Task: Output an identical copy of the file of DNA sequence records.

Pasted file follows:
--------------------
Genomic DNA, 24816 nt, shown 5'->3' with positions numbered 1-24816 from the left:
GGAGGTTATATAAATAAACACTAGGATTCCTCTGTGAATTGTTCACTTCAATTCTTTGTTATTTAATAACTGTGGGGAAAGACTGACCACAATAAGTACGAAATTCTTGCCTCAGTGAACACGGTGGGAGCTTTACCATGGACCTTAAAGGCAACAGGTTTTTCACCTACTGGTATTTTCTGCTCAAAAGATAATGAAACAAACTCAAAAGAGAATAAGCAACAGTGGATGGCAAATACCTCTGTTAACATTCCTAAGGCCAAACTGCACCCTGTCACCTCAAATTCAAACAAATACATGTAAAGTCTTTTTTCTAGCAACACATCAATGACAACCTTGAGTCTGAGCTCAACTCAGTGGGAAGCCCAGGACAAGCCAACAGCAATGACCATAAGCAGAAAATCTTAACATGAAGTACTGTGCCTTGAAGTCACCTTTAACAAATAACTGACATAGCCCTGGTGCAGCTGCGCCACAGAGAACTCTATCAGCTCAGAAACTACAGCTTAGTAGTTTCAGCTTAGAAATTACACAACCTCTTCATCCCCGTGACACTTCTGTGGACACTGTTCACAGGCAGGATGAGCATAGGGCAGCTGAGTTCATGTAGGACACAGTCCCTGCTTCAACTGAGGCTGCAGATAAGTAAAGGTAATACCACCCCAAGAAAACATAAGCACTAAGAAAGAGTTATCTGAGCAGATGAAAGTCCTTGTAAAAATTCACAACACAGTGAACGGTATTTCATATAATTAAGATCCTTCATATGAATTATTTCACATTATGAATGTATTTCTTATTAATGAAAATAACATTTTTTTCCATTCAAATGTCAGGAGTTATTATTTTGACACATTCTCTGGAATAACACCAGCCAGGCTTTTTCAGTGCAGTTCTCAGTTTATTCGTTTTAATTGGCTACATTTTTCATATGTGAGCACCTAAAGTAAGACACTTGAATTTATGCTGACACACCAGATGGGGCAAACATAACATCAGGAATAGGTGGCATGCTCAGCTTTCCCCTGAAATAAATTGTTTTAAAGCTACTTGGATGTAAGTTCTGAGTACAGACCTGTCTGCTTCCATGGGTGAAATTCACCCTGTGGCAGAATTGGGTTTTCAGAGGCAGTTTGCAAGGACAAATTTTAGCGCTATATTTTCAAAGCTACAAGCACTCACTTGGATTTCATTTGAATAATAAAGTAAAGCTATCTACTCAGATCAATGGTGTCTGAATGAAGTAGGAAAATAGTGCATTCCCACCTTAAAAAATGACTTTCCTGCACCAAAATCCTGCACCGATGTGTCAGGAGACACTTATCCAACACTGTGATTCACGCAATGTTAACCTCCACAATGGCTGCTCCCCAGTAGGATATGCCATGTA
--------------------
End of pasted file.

Genomic DNA, 24816 nt, shown 5'->3' with positions numbered 1-24816 from the left:
GGAGGTTATATAAATAAACACTAGGATTCCTCTGTGAATTGTTCACTTCAATTCTTTGTTATTTAATAACTGTGGGGAAAGACTGACCACAATAAGTACGAAATTCTTGCCTCAGTGAACACGGTGGGAGCTTTACCATGGACCTTAAAGGCAACAGGTTTTTCACCTACTGGTATTTTCTGCTCAAAAGATAATGAAACAAACTCAAAAGAGAATAAGCAACAGTGGATGGCAAATACCTCTGTTAACATTCCTAAGGCCAAACTGCACCCTGTCACCTCAAATTCAAACAAATACATGTAAAGTCTTTTTTCTAGCAACACATCAATGACAACCTTGAGTCTGAGCTCAACTCAGTGGGAAGCCCAGGACAAGCCAACAGCAATGACCATAAGCAGAAAATCTTAACATGAAGTACTGTGCCTTGAAGTCACCTTTAACAAATAACTGACATAGCCCTGGTGCAGCTGCGCCACAGAGAACTCTATCAGCTCAGAAACTACAGCTTAGTAGTTTCAGCTTAGAAATTACACAACCTCTTCATCCCCGTGACACTTCTGTGGACACTGTTCACAGGCAGGATGAGCATAGGGCAGCTGAGTTCATGTAGGACACAGTCCCTGCTTCAACTGAGGCTGCAGATAAGTAAAGGTAATACCACCCCAAGAAAACATAAGCACTAAGAAAGAGTTATCTGAGCAGATGAAAGTCCTTGTAAAAATTCACAACACAGTGAACGGTATTTCATATAATTAAGATCCTTCATATGAATTATTTCACATTATGAATGTATTTCTTATTAATGAAAATAACATTTTTTTCCATTCAAATGTCAGGAGTTATTATTTTGACACATTCTCTGGAATAACACCAGCCAGGCTTTTTCAGTGCAGTTCTCAGTTTATTCGTTTTAATTGGCTACATTTTTCATATGTGAGCACCTAAAGTAAGACACTTGAATTTATGCTGACACACCAGATGGGGCAAACATAACATCAGGAATAGGTGGCATGCTCAGCTTTCCCCTGAAATAAATTGTTTTAAAGCTACTTGGATGTAAGTTCTGAGTACAGACCTGTCTGCTTCCATGGGTGAAATTCACCCTGTGGCAGAATTGGGTTTTCAGAGGCAGTTTGCAAGGACAAATTTTAGCGCTATATTTTCAAAGCTACAAGCACTCACTTGGATTTCATTTGAATAATAAAGTAAAGCTATCTACTCAGATCAATGGTGTCTGAATGAAGTAGGAAAATAGTGCATTCCCACCTTAAAAAATGACTTTCCTGCACCAAAATCCTGCACCGATGTGTCAGGAGACACTTATCCAACACTGTGATTCACGCAATGTTAACCTCCACAATGGCTGCTCCCCAGTAGGATATGCCATGTA